Russia held a combat exercise involving its Sukhoi Su-27 fighters over the Kaliningrad exclave, repelling a missile and hitting “enemy aircraft,” days after the US-led North Atlantic Treaty Organization (NATO) concluded exercises and live missile firing drills in the Baltic Sea.
A EurAsian Times report previously talked about how the US and West are fortifying the Baltic Sea into a “NATO lake” with eyes on Kaliningrad, consistently holding joint naval maneuvers. Russia has responded with more war-like drills, releasing actual weapons on mock targets.
This also comes after Finland acceded to NATO, where the alliance shaped its plans to fortify the Baltic Sea from Russia.
While it is unclear if the Western plan is to pressure Russia into engaging resources in the Baltic to effect a reversal in Ukraine, the movement indicates a general thinking in that direction but probably does not hope for that exact outcome.
This also comes after the US Navy deployed a Typhon Mid-Range Capabilities (MRC) system that fires the SM-6 surface-to-air missile (SAM) from the Mark 70 launcher, repurposed for anti-shipping roles, on the Danish island of Bornholm on September 18.
While the Russian leadership is not worried or perceives a dire existential threat from NATO in the Baltic, unlike its West end, it still finds value in conducting aggressive exercises to deter the bloc from conducting its activities beyond a threshold.
Russian Su-27s “Shoot Down” Enemy Fighters
According to a report in TASS, more than ten aircraft crews of the Su-27 naval aviation units of the Baltic Fleet “practiced air combat with a mock enemy” over the skies of the Kaliningrad region.
“Mock enemy aircraft violated the state border of the Russian Federation and attempted to launch a missile and bomb attack on strategically important military targets in the Kaliningrad region,” the report said.
Upon receiving a signal about the invasion of “enemy” aircraft into the country’s airspace, Su-27 fighters took off from the airfield to intercept them. Having discovered and identified the “enemy” aircraft, they entered into battle and destroyed them.
The drills seemed to be oriented towards not refining the aerial combat skills of the fighters but honing the basic tactics-training-procedures (TTP) of the ground and technical crews in turning around the aircraft and establishing firm and tight coordination between the pilots, ground-based radars, and the maintenance teams.
“Flights and training of air combat elements were carried out both during the day and at night. The crews worked on accelerated preparation of fighters for takeoff, performed paired takeoffs and electronic launches of guided missiles at air targets,” the report added.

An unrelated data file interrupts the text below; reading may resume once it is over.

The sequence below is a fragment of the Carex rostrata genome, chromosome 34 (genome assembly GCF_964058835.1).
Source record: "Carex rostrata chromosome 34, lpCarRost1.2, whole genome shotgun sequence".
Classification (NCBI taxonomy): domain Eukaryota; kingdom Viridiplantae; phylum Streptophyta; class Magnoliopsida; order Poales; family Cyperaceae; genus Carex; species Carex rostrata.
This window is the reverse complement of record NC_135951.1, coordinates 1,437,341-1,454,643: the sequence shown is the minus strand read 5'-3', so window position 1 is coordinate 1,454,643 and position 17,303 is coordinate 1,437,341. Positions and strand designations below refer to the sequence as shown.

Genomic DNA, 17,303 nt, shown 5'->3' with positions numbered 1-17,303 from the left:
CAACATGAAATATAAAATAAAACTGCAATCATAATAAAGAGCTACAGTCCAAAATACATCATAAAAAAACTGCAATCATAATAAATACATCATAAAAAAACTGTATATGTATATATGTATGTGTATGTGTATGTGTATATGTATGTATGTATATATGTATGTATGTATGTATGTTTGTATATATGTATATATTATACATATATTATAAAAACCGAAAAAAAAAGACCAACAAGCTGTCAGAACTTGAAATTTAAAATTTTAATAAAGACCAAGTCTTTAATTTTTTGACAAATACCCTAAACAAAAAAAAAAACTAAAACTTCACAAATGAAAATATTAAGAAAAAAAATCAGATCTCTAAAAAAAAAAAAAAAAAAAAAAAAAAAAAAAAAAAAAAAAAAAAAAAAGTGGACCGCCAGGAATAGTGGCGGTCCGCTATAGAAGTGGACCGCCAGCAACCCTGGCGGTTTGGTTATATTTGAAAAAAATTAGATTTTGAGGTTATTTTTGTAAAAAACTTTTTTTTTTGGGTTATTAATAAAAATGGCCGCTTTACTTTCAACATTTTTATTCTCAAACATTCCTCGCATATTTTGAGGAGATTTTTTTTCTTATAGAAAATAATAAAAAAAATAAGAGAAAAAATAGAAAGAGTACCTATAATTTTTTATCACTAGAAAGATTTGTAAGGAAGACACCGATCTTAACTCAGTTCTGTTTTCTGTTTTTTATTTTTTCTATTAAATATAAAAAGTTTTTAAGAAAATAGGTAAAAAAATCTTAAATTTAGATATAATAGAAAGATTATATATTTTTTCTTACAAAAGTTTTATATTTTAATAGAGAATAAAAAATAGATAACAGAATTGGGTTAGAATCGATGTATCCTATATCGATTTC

The Su-27 (NATO codename Flanker) is a multirole, highly maneuverable, all-weather, long-range fighter-interceptor. The aircraft is designed to gain air superiority and is used for missile and bomb strikes against ground targets.
Russia’s Kaliningrad: A Thorn In The Baltics
Western think tanks and analysts have often pointed to the heavily defended Kaliningrad, sitting between Poland and Lithuania, as a significant threat that allows Moscow to “project power” into the Baltics as the “cornerstone of Russia’s anti-access/area-denial (A2/AD) strategy.”
“If Moscow wanted to try capturing the Åland Islands, Gotland, or Bornholm, it would use Kaliningrad,” an October 2022 article in the Hudson Institute said.
Before the war, Moscow maintained approximately 25,000 Russian troops and security personnel, hundreds of tanks and armored vehicles, S-400 air defense systems, P-800 anti-ship cruise missiles, and sizable air and naval assets in Kaliningrad.
Since 2016, Russia has also maintained Iskander-M short-range ballistic missiles in Kaliningrad. From NATO’s perspective, the Iskander-M missile, which has a suspected range of 310 miles, can threaten Gotland and Bornholm with nuclear or conventional warheads.
Fort Kaliningrad Versus NATO Lake
Russia, therefore, has been conducting exhaustive live-fire exercises that practice defending the exclave. A drill in early April included close air support (CAS), ground attack, aerial bombing, and maneuvers by infantry fighting vehicles (IFV) and ships of the Baltic Sea Fleet.
These maneuvers saw Su-30SM and Su-30SM2 multi-purpose all-weather fighters, Su-24 attack aircraft, and An-26 military transport aircraft play out tactical episodes of missions for their intended purpose — fire support for ground units, destruction of command posts, armored vehicles, and manpower of a mock enemy, as well as conducting aerial reconnaissance.
Before that, in late March, another drill saw the S-400 Triumph SAM system being included. “The S-400 Triumf teams’ systems practiced response strategies upon receiving an alert regarding a notional airspace violation by an enemy aircraft,” the RuMoD had said.
“Su-27 fighters from a naval aviation unit acted as the intruders while the air defense (AD) crews detected, identified, tracked, and engaged them in simulated combat. The exercises concluded with the Triumf teams electronically engaging the targets,” it said.
US Itching To Field Typhon SM-6 Missile in Baltics
The US-NATO exercise with the Typhon/MRC SM-6 on September 18, which practiced “protecting convoys,” lasted a week. Another Typhon/MRC system missile is the naval anti-shipping version of the land-attack Tomahawk cruise missile.
According to Russia, the US has been trying to introduce one of these systems since 2017 in Europe, too, in the run-up to the collapse of the Intermediate-Range Nuclear Forces (INF) Treaty in August 2019. Russia believed the US wanted an excuse to quit the INF to be able to field these missiles.
The MRC/Typhon system bridges the range gap between two under-development missiles — the 482-km Precision Strike Missile (PrSM) and the 2776-km US Army’s hypersonic Long-Range Hypersonic Weapon (LRHW). In other words, it requires missiles to reach targets up to 1,800 km away.